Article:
The production run of Volley sits at a modest 2,900 units, falling well short of the bar set by other 1976 releases such as Target Alpha (7,285) and Royal Flush (12,250) and also behind those releases that existed in multiple versions like Buccaneer/Ship Ahoy (combined 4,800) and Surf Champ/Surfer (combined 3,770). Volley was one of the last original releases from Gottlieb before they were sold to Columbia Pictures. If the sale did not occur, I believe Volley probably would have be tweaked to accommodate the Add-a-Ball or 4-Player treatment. In the year between Volley and Gottlieb’s first solid state game, Cleopatra, little was seen in the way of design innovation, and the company instead relied on repackaging old designs and rule tweaks for past games. In a way, Volley marks the end of an era filled with innovation and success for Gottlieb. and it is fitting that the design and rules are very simple, yet fun and extremely entertaining.

There is also something a bit “Canadian” to Volley, which is weird, because we, as a nation, are not known as the biggest tennis enthusiasts on the planet. I know of three Volleys that are in private collections within a fifty kilometre radius of my home, and I’ve played two of them. One owner had four pass through his hands, all upgrades, before settling on the near collector quality example that sits in his collection now. That seems like an oddly high amount of games to be residing in one part of North America considering its 2,900 unit production run. The final tip-off for me was in Allentown this year. One of the aforementioned Canadian Volleys made its way down to Pinfest, and one American collector remarked, “You guys sure do have a lot of Volleys up there”. So it must be true if an American collector said it, right? I had a chance to run this by Robert Baraké, former employee of Laniel Automatic, who worked for the company at a time when they were Canada’s largest arcade and amusement distributor. Laniel’s legacy can still be observed in the Canadian secondary market to this day–three of the games in my personal collection bear Laniel markings and a large number of sample and prototype games call Canada home because of Laniel’s buying power and influence.  Mr. Baraké had this to say about the number of Canadian Volleys:

“The truth of the matter, I believe, has to do with two factors, and not so much to do with the Volley title exclusively. 1) It has to do with Gottlieb being the preferred line of pins at Laniel Automatic at that particular period, and 2) The city by-laws changing in Montreal and Ottawa in 1976-77 thus allowing pins to be operated again in street locations. Laniel’s VP at the time was very tight with the Gottlieb agency. When the city by-laws changed in 1977 in Ottawa and Montreal, permitting the operation of pinball machines in the city streets again, Laniel Automatic’s VP Jean Coutu probably went on a buying spree at his main, and favourite, pinball manufacturer. Gottlieb was an agency he secured for Laniel a few years after he first started working there in 1947, and was loyal to Gottlieb products in his purchasing patterns as VP of sales thereafter.”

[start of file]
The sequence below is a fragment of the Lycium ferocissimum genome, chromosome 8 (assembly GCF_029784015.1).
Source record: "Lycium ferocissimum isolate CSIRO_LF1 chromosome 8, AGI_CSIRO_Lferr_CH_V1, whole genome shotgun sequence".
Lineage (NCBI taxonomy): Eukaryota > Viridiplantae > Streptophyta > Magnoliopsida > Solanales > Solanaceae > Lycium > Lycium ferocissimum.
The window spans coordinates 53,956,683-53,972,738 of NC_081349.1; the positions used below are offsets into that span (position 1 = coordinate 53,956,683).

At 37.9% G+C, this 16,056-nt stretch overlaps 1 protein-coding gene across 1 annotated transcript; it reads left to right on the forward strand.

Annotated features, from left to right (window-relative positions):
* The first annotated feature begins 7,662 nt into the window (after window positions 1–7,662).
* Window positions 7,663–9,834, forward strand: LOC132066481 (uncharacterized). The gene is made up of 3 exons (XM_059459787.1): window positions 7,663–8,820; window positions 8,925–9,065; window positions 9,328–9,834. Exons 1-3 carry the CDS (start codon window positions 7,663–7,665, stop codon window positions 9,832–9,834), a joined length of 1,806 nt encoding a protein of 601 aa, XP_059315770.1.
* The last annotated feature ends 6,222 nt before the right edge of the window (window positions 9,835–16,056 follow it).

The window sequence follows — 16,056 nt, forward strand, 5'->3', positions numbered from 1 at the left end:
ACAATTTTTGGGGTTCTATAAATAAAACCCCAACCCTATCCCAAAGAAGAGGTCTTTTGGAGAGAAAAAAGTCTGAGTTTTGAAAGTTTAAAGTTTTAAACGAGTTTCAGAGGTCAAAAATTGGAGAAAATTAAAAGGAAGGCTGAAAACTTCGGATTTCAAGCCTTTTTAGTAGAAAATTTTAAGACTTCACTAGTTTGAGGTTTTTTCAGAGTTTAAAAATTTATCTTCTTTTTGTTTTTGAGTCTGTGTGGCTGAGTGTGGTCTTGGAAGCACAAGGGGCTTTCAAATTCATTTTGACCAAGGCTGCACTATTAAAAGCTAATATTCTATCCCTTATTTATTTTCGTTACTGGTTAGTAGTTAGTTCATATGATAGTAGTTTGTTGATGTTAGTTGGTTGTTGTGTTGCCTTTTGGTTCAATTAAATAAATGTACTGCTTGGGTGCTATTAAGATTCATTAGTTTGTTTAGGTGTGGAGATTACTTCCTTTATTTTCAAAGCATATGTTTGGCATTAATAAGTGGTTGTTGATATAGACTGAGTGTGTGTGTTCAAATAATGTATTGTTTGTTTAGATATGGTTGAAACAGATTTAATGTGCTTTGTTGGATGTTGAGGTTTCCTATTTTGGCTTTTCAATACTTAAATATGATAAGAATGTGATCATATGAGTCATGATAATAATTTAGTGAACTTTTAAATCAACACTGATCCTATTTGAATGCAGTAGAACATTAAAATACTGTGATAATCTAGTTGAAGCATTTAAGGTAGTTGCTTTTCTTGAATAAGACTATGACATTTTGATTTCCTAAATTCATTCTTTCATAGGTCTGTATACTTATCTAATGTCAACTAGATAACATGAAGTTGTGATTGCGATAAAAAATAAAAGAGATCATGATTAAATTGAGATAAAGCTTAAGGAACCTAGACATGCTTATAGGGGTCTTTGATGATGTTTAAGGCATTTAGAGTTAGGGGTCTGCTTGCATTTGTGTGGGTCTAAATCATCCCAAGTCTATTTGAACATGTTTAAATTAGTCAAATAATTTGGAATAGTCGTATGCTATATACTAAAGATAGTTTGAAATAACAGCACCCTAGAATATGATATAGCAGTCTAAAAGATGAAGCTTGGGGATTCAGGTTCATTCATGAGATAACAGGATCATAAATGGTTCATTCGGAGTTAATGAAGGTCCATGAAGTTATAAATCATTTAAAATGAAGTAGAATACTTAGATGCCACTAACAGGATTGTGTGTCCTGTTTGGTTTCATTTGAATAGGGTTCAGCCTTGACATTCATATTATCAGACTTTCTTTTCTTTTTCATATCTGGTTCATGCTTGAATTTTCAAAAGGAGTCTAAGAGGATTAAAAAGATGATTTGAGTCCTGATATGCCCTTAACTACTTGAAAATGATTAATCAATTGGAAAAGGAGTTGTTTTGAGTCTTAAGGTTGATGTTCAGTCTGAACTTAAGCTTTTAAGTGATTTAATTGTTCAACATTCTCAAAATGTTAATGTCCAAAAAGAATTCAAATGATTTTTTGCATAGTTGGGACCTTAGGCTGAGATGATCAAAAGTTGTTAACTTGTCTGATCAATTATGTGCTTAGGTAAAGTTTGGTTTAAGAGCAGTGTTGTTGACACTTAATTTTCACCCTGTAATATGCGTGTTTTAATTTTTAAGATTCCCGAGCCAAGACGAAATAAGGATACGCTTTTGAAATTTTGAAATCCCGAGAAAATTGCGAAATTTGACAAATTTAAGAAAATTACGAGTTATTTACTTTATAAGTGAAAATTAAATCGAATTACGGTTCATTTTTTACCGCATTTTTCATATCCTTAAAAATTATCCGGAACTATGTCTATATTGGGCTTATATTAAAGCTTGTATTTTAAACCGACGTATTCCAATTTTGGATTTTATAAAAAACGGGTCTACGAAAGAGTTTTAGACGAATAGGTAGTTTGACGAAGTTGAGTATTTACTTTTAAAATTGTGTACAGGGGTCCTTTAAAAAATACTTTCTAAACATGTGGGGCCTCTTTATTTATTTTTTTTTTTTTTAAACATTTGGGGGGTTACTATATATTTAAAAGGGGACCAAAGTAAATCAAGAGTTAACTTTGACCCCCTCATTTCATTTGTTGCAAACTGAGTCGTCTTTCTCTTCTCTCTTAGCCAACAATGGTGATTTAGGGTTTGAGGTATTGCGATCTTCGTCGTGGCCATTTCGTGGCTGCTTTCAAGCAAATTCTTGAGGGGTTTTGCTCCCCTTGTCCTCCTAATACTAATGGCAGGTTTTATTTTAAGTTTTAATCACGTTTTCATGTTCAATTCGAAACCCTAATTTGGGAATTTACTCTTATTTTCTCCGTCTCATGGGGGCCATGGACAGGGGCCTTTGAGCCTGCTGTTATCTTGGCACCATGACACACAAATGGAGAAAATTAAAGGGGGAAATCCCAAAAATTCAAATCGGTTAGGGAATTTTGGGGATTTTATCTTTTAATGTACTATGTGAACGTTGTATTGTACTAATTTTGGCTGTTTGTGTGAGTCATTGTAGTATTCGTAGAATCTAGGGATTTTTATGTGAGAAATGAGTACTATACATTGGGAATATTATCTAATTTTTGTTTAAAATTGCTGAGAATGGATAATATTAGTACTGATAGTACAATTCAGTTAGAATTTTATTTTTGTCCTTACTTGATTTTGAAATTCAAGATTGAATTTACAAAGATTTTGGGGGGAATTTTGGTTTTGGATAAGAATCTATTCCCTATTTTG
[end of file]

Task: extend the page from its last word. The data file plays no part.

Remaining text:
So Volley was made at the right place and the right time. I suppose it didn’t matter if the theme was tennis, volleyball, skeet shooting or checkers, Mr. Coutu was going to snap up whatever he could to put into service on locations throughout Quebec and across Canada. Other operators were probably operating under the same buying frenzy, so between Laniel and everyone else hoping to make a buck on the new by-laws, Gottlieb games hit the Canadian market en masse. Mr. Baraké concludes:

“Some supporting evidence. I have seen more than a normal share of Surf Champs in my repairs over the past three years. I would say easily 12 to 18 Surf Champs in the Montreal area that I have been called upon to service. For a supposedly confirmed run of 1000 machines, this seems a little high for one small area, but then again 1000 pinball machines is a lot of machines. Wish I could tell you more, but one has to be careful not to colour history without taking into careful consideration what we know as more or less certain.”

As Mr. Baraké stated above, this Laniel phenomenon is not exclusive to Volley and extends to other releases of the same period. It is not conclusive evidence, but it seems pretty reasonable to believe this was the factor at play. It is interesting how historical details can intersect with pinball releases to influence not only their theme, but their overall appearance and performance in the marketplace. As we conclude this brief look at Volley, I’m left to wonder what the coinbox take for Volley was in the fall of 1976. Did the theme matter at all to hungry Canadian players? Or were they looking for something, anything, with two flippers and a coin mechanism to drop twenty-five cents into? After all, you can’t get any less Canadian than surfing and tennis, and those two themes were probably dominant on routes during that time period. It would be interesting to research, as it would put a fascinating spin on the age old question “Does theme matter?” When it comes to this game, it doesn’t. I don’t like tennis. But I absolutely adore Volley.

I’d like to thank Robert Baraké for helping to fit the pieces together–he has a great historical eye and is an asset to the Canadian pinball community. Also, please visit IPDB.com here to view pictures of the sample Volley playfield. I hear they are pretty strict with their copyright policies so I did not lift the images to display them within the article.

Further Reading:
Montreal Pinball – North of the 49th
Internet Pinball Database – Volley
Pinrepair.com – 1976 Gottlieb Volley Pinball